li Lilly’s experimental drug donanemab slowed the progression of Alzheimer’s disease by 60% in patients in the early stages of the brain-wasting disease.
In a breakthrough study, a new drug has demonstrated a nearly twofold increase in the deceleration of cognitive decline for patients compared to the overall treatment group, results reported in May.
These results, however, were found to be less impressive in older, later-stage patients, and those exhibiting higher levels of tau, a protein associated with Alzheimer’s progression.
Anne White, president of neuroscience at Lilly, which produced the drug Donanemab, stated that these findings emphasise the importance of early detection and diagnosis in altering the course of Alzheimer’s.
“Earlier detection and diagnosis can really change the trajectory of this disease,” White said, reported Reuters.
However, the study also revealed that Donanemab, like similar drugs, may result in brain swelling in over 40% of patients genetically predisposed to Alzheimer’s. Prior reports indicated that 24% of the overall Donanemab treatment group experienced brain swelling.
Additionally, the study found that brain bleeding occurred in 31% of the Donanemab group and around 14% of the placebo group. Three trial patients’ deaths were reported to be linked to the treatment.
Study investigator Dr. Liana Apostolova, a professor in Alzheimer’s Disease research at Indiana University School of Medicine, acknowledged the serious nature of these side effects but noted they were typically manageable through MRI monitoring or discontinuation of the drug.
“These side effects should not be taken lightly,” Apostolova said, indicating a need for “very stringent MRI safety screening while we treat these patients.”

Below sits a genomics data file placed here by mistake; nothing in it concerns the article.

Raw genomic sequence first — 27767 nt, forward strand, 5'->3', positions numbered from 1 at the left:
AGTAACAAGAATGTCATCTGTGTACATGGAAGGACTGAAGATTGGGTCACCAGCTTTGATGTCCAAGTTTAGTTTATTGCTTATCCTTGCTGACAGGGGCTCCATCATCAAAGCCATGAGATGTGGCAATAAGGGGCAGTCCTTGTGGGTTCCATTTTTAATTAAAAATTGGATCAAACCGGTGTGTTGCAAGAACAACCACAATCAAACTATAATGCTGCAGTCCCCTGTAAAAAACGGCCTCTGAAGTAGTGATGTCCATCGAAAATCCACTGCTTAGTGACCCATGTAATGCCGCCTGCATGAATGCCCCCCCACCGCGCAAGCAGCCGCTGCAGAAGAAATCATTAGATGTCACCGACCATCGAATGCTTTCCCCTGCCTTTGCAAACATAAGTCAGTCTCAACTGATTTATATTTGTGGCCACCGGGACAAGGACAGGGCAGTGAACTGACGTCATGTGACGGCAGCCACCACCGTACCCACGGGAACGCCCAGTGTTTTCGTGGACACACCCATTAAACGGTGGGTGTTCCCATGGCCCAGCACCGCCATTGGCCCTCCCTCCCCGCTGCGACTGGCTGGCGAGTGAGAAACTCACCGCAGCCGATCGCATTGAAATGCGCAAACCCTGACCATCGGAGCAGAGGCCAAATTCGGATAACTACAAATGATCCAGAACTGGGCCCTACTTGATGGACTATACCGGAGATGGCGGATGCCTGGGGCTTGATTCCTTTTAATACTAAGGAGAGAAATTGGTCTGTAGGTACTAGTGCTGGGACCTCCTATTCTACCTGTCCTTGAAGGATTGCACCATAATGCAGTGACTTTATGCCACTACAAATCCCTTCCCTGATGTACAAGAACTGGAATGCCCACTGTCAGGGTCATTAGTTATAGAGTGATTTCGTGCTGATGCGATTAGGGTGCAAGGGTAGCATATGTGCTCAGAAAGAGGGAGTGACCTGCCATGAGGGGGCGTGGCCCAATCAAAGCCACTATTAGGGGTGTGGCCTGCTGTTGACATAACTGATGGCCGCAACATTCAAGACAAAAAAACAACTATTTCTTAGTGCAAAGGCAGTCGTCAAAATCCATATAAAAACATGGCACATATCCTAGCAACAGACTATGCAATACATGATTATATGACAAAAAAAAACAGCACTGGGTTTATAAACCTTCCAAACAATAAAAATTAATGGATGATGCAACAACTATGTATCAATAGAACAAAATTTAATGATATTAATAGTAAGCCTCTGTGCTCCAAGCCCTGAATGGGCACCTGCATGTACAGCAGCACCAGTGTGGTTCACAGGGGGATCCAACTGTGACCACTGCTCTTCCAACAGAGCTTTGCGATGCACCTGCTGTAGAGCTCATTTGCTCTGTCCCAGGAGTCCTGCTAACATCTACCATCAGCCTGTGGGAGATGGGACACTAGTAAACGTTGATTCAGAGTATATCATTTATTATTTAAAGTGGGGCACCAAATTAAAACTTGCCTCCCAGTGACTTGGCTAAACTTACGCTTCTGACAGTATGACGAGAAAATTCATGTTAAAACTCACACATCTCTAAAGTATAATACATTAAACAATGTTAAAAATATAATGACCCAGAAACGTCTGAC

Donanemab, similar to Eisai and Biogen’s recently approved Leqembi, is an intravenous antibody engineered to remove beta-amyloid protein deposits from the brains of Alzheimer’s patients.
According to Lilly, even for patients who discontinued the drug after significant reductions in their amyloid deposits, Donanemab’s treatment effect continued to rise relative to the placebo over the 18-month trial period.
White highlighted that even after an average of seven drug-free months at the end of the trial, patients continued to benefit. She added that these findings endorse the concept that Donanemab treatment can cease once amyloid is eradicated from the brain.
Dr. Liz Coulthard, associate professor in dementia neurology at the University of Bristol, also spoke positively of the future prospects.
“Over the next year or two we may well be able to offer patients a choice of treatments that slow down progression of Alzheimer’s disease,” she said. “Some patients did not worsen significantly during the trial and on average progression of disease was slowed 4.4-7.5 months over 18 months.”
In May, Lilly reported that the study had achieved all its goals, demonstrating that donanemab slowed cognitive decline by 29% compared to a placebo in 1,182 people with mild cognitive impairment or mild dementia who had brain deposits of beta amyloid and tau.
For high tau patients, donanemab was shown to slow disease progression by about 17%, while the benefit was 35% for those with low-to-intermediate tau levels.
The comprehensive study results were unveiled at the Alzheimer’s Association International Conference in Amsterdam and published in the Journal of the American Medical Association (JAMA).
Eli Lilly anticipates a decision on the approval of Donanemab by the US Food and Drug Administration (FDA) by the end of this year. The company also mentioned that submissions to other global regulators are ongoing, and most will be finalised by year-end.
Earlier this month, the FDA granted standard approval to Leqembi, the first Alzheimer’s disease-modifying treatment to reach that milestone, facilitating more widespread insurance coverage.
Both Leqembi and Donanemab are currently being studied in extensive trials to assess their impact on delaying the onset of Alzheimer’s symptoms.
Despite the promising news, Lilly shares, which reached a record high near $469 in June, fell by half a percentage point to $447.28 in early trading on the New York Stock Exchange.